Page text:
Newly appointed U.S. Sen. Tim Scott concluded a two-day swing through the Greenville-Spartanburg area on Friday, saying the trip was an opportunity "to meet my new bosses here in the Upstate."
Scott made three public appearances in Spartanburg on Thursday, and concluded his trip in Greenville on Friday, speaking to nearly 300 people at a Greenville Chamber of Commerce breakfast at the Salvation Army Ray & Joan Kroc Corps Community Center.
The Charleston Republican, who served as District 1's Congressman in the House until he was tapped recently by Gov. Nikki Haley to replace Jim DeMint, said he also planned to return to the Upstate next week as well.
Scott said he has been coming to the Upstate for 35 years, but noted the importance this time to acquaint himself with a new constituency, listen to their concerns, and gain feedback.
"It's not exactly new soil here for me, but it is a new role," he said, referring to his new statewide constituency. "It's a new experience that makes it important to come back as a Senator, to get to know the issues and the folks here and to pay attention to what folks have to say."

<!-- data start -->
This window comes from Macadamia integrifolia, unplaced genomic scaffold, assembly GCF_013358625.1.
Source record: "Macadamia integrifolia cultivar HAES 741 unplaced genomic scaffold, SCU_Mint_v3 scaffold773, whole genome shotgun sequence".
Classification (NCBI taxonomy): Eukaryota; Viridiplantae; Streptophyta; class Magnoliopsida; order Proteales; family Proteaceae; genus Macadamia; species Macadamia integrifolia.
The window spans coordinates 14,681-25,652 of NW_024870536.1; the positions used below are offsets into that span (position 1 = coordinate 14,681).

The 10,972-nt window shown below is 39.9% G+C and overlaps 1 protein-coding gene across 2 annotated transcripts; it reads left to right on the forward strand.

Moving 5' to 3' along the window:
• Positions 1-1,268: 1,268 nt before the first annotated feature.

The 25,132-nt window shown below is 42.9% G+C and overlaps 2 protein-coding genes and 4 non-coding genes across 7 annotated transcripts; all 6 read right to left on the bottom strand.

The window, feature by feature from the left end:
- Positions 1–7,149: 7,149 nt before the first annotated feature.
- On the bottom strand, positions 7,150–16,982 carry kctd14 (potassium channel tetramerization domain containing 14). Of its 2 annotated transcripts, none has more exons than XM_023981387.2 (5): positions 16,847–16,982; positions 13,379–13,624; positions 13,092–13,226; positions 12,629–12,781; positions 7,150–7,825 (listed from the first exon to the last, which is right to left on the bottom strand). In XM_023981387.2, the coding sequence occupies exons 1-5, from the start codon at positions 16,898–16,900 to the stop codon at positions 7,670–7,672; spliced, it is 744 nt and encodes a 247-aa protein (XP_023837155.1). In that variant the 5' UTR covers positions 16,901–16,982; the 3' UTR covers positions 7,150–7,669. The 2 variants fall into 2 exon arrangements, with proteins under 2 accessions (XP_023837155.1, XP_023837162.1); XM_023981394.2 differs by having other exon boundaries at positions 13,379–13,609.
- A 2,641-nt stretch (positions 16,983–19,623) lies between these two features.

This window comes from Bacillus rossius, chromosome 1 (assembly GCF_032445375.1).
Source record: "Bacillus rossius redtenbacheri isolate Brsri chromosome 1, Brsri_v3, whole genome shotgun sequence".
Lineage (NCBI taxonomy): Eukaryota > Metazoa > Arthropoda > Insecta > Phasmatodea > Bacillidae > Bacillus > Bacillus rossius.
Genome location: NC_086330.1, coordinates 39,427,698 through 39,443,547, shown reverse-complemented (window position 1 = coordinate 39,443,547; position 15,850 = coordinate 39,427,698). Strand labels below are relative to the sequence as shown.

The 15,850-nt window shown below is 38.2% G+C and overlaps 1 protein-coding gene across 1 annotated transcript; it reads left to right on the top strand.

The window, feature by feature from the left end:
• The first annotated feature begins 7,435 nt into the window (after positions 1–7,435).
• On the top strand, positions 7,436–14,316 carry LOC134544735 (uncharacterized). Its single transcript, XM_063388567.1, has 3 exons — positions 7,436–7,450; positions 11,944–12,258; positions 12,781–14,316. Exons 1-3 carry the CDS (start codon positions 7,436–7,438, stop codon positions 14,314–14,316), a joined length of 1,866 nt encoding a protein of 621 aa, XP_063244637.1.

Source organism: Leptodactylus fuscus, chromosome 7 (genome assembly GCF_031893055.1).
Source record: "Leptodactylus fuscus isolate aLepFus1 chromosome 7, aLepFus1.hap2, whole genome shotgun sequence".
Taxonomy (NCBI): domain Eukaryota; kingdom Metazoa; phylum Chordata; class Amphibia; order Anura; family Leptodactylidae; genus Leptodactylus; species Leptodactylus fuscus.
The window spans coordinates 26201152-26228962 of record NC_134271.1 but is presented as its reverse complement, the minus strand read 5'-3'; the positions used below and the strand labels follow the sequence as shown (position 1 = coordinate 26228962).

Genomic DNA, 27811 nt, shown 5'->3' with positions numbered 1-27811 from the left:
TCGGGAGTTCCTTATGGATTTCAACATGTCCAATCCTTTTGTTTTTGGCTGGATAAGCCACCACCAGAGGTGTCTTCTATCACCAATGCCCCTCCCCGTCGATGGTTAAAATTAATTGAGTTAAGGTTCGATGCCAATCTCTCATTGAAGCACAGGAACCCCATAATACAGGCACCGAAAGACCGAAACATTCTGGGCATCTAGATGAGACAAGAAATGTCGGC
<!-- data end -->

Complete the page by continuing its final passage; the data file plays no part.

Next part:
A natural speaker and politician, Scott captivated the capacity crowd with the now well-known personal story of his hardscrabble upbringing in North Charleston as the son of a poor but hardworking and tough-minded single mother.
Scott also told the crowd that while he's a different man from DeMint, his bedrock conservative values would remain intact in his new position. That includes, he said, continuing to work closely with his fellow S.C. Republicans that remain in the House, including Upstate Congressmen Mick Mulvaney, his Washington roommate, and Rep. Trey Gowdy, his closest colleague in Washington "and the smartest man I know."
"That relationship that we started when we were elected together will be important going forward, because I think it serves our state well when we are working together as a team," Scott said.
Scott, along with Mulvaney, Gowdy, and fellow Rep. Jeff Duncan, made a national name for themselves as a united group and as ideological purists in the last Congress, most notably with their 'no' votes on the compromise debt ceiling bill eventually endorsed and passed by the House Republican leadership.
Scott hinted the same scenario could play itself out again when the next debt ceiling debate commences soon, unless both parties make a serious and concerted effort to reduce spending and cut the deficit.
While that debate and other issues facing the economy will take central stage, the senator indicated that resisting the implementation of Obamacare will be key during his time in the Senate. Scott added that the nation must also do more to promote preventive care.
“We are headed towards a single-payer option,” he said. As Obamacare is phased in, the cost of health care, he warned, "is getting ready to explode."
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